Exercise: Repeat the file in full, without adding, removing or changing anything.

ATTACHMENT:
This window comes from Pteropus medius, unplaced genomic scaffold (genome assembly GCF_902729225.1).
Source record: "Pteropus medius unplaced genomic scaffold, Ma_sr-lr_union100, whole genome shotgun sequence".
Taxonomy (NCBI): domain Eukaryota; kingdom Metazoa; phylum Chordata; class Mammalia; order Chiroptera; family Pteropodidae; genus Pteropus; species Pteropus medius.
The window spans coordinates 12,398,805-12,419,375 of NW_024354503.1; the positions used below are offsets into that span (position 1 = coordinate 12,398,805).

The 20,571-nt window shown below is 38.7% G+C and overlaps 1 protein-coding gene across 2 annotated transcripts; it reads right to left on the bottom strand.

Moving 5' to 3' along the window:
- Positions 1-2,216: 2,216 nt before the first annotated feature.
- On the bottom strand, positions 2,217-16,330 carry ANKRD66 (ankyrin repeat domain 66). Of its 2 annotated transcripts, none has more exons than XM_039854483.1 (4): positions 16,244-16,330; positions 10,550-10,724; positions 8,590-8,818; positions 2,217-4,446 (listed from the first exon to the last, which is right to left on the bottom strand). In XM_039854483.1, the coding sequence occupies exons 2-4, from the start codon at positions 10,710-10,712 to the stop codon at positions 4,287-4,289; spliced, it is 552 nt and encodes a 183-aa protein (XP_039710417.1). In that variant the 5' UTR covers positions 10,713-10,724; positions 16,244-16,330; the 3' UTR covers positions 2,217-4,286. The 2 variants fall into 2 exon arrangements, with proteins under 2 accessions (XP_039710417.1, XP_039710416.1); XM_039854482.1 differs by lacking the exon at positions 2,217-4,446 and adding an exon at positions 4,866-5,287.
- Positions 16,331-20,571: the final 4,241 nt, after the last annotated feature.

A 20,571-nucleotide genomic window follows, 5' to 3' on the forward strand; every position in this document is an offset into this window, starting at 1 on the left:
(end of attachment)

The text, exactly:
This window comes from Pteropus medius, unplaced genomic scaffold (genome assembly GCF_902729225.1).
Source record: "Pteropus medius unplaced genomic scaffold, Ma_sr-lr_union100, whole genome shotgun sequence".
Taxonomy (NCBI): domain Eukaryota; kingdom Metazoa; phylum Chordata; class Mammalia; order Chiroptera; family Pteropodidae; genus Pteropus; species Pteropus medius.
The window spans coordinates 12,398,805-12,419,375 of NW_024354503.1; the positions used below are offsets into that span (position 1 = coordinate 12,398,805).

The 20,571-nt window shown below is 38.7% G+C and overlaps 1 protein-coding gene across 2 annotated transcripts; it reads right to left on the bottom strand.

Moving 5' to 3' along the window:
- Positions 1-2,216: 2,216 nt before the first annotated feature.
- On the bottom strand, positions 2,217-16,330 carry ANKRD66 (ankyrin repeat domain 66). Of its 2 annotated transcripts, none has more exons than XM_039854483.1 (4): positions 16,244-16,330; positions 10,550-10,724; positions 8,590-8,818; positions 2,217-4,446 (listed from the first exon to the last, which is right to left on the bottom strand). In XM_039854483.1, the coding sequence occupies exons 2-4, from the start codon at positions 10,710-10,712 to the stop codon at positions 4,287-4,289; spliced, it is 552 nt and encodes a 183-aa protein (XP_039710417.1). In that variant the 5' UTR covers positions 10,713-10,724; positions 16,244-16,330; the 3' UTR covers positions 2,217-4,286. The 2 variants fall into 2 exon arrangements, with proteins under 2 accessions (XP_039710417.1, XP_039710416.1); XM_039854482.1 differs by lacking the exon at positions 2,217-4,446 and adding an exon at positions 4,866-5,287.
- Positions 16,331-20,571: the final 4,241 nt, after the last annotated feature.

A 20,571-nucleotide genomic window follows, 5' to 3' on the forward strand; every position in this document is an offset into this window, starting at 1 on the left: